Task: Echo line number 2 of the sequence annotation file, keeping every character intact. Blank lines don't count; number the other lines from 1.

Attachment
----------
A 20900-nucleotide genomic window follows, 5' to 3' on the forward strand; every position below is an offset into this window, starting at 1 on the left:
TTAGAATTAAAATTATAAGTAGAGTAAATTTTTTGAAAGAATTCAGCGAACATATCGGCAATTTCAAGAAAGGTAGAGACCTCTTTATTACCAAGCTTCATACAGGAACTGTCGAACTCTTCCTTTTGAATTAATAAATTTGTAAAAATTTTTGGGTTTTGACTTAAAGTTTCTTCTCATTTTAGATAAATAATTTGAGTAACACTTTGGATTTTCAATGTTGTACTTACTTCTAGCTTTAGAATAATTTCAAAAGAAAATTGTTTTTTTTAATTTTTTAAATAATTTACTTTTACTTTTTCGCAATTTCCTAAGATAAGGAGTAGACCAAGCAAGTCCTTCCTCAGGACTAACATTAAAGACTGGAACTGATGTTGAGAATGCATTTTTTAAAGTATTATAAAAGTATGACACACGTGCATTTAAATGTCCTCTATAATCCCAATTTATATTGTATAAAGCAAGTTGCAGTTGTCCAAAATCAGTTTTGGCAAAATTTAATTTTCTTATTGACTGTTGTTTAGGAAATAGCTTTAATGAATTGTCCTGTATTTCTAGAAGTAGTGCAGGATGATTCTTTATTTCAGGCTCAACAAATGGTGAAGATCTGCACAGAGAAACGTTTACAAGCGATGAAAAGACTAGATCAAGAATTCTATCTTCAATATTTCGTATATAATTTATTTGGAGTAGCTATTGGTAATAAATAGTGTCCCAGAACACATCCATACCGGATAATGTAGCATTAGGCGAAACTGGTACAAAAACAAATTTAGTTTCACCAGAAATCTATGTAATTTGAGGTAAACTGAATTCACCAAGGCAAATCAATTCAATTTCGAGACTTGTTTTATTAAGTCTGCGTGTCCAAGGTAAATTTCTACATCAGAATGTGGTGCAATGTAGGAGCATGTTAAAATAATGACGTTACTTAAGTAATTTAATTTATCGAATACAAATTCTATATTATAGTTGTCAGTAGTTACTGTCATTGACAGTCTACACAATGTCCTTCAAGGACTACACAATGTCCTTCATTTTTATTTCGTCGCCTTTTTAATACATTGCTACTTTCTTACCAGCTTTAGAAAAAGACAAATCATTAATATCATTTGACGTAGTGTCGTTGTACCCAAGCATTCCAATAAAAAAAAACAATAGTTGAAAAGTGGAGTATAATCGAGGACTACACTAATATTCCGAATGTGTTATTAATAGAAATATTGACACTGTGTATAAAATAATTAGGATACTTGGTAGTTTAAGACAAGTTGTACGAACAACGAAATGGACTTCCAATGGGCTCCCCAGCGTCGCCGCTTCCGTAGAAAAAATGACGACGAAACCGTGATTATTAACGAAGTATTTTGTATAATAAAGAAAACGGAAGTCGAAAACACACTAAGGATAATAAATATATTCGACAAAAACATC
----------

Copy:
TTAGAATTAAAATTATAAGTAGAGTAAATTTTTTGAAAGAATTCAGCGAACATATCGGCAATTTCAAGAAAGGTAGAGACCTCTTTATTACCAAGCTTCATACAGGAACTGTCGAACTCTTCCTTTTGAATTAATAAATTTGTAAAAATTTTTGGGTTTTGACTTAAAGTTTCTTCTCATTTTAGATAAATAATTTGAGTAACACTTTGGATTTTCAATGTTGTACTTACTTCTAGCTTTAGAATAATTTCAAAAGAAAATTGTTTTTTTTAATTTTTTAAATAATTTACTTTTACTTTTTCGCAATTTCCTAAGATAAGGAGTAGACCAAGCAAGTCCTTCCTCAGGACTAACATTAAAGACTGGAACTGATGTTGAGAATGCATTTTTTAAAGTATTATAAAAGTATGACACACGTGCATTTAAATGTCCTCTATAATCCCAATTTATATTGTATAAAGCAAGTTGCAGTTGTCCAAAATCAGTTTTGGCAAAATTTAATTTTCTTATTGACTGTTGTTTAGGAAATAGCTTTAATGAATTGTCCTGTATTTCTAGAAGTAGTGCAGGATGATTCTTTATTTCAGGCTCAACAAATGGTGAAGATCTGCACAGAGAAACGTTTACAAGCGATGAAAAGACTAGATCAAGAATTCTATCTTCAATATTTCGTATATAATTTATTTGGAGTAGCTATTGGTAATAAATAGTGTCCCAGAACACATCCATACCGGATAATGTAGCATTAGGCGAAACTGGTACAAAAACAAATTTAGTTTCACCAGAAATCTATGTAATTTGAGGTAAACTGAATTCACCAAGGCAAATCAATTCAATTTCGAGACTTGTTTTATTAAGTCTGCGTGTCCAAGGTAAATTTCTACATCAGAATGTGGTGCAATGTAGGAGCATGTTAAAATAATGACGTTACTTAAGTAATTTAATTTATCGAATACAAATTCTATATTATAGTTGTCAGTAGTTACTGTCATTGACAGTCTACACAATGTCCTTCAAGGACTACACAATGTCCTTCATTTTTATTTCGTCGCCTTTTTAATACATTGCTACTTTCTTACCAGCTTTAGAAAAAGACAAATCATTAATATCATTTGACGTAGTGTCGTTGTACCCAAGCATTCCAATAAAAAAAAACAATAGTTGAAAAGTGGAGTATAATCGAGGACTACACTAATATTCCGAATGTGTTATTAATAGAAATATTGACACTGTGTATAAAATAATTAGGATACTTGGTAGTTTAAGACAAGTTGTACGAACAACGAAATGGACTTCCAATGGGCTCCCCAGCGTCGCCGCTTCCGTAGAAAAAATGACGACGAAACCGTGATTATTAACGAAGTATTTTGTATAATAAAGAAAACGGAAGTCGAAAACACACTAAGGATAATAAATATATTCGACAAAAACATC